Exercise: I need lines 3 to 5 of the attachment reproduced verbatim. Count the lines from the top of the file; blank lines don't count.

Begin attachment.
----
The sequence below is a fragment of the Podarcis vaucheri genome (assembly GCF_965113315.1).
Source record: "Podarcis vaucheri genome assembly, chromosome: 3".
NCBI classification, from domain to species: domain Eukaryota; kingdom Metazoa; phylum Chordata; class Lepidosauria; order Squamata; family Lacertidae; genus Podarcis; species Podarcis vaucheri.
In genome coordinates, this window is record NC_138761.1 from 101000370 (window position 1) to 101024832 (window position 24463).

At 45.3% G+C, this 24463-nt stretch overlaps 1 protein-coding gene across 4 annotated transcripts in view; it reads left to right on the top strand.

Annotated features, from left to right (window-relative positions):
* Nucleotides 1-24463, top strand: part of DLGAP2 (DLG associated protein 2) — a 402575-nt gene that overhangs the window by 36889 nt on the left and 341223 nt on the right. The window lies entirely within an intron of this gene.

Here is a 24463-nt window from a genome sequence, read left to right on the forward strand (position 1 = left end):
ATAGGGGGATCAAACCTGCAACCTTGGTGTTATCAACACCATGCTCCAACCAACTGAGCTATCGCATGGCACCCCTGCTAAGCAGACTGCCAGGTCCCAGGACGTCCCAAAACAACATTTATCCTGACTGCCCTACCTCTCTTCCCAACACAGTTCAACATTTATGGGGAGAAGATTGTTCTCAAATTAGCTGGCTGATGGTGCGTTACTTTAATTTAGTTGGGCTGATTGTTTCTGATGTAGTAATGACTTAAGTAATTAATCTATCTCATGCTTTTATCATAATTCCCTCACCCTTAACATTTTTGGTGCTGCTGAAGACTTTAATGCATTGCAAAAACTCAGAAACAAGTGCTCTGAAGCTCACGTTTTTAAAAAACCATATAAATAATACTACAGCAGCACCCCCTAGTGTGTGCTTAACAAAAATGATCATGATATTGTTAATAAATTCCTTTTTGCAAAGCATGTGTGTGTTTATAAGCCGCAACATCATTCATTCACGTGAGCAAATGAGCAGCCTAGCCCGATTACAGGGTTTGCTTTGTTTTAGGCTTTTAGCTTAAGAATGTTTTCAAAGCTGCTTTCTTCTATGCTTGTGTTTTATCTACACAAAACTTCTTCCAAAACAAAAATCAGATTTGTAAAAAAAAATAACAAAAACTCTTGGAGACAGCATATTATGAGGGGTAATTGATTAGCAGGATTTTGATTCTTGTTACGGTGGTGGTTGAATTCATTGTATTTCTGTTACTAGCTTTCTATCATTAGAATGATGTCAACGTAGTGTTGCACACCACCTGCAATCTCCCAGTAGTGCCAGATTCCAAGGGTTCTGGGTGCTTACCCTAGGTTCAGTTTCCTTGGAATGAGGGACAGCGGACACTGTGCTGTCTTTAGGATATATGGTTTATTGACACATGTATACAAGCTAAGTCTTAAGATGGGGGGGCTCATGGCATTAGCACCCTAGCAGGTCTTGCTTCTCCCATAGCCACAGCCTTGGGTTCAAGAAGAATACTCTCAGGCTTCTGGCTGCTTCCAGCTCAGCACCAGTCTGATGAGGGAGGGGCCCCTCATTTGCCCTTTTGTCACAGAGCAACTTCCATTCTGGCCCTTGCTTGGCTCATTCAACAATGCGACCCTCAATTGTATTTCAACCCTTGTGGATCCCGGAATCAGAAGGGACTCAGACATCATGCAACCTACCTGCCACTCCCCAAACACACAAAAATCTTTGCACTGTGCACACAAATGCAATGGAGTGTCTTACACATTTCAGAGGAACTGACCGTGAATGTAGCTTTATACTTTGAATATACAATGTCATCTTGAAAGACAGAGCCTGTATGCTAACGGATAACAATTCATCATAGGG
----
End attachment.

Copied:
NCBI classification, from domain to species: domain Eukaryota; kingdom Metazoa; phylum Chordata; class Lepidosauria; order Squamata; family Lacertidae; genus Podarcis; species Podarcis vaucheri.
In genome coordinates, this window is record NC_138761.1 from 101000370 (window position 1) to 101024832 (window position 24463).

At 45.3% G+C, this 24463-nt stretch overlaps 1 protein-coding gene across 4 annotated transcripts in view; it reads left to right on the top strand.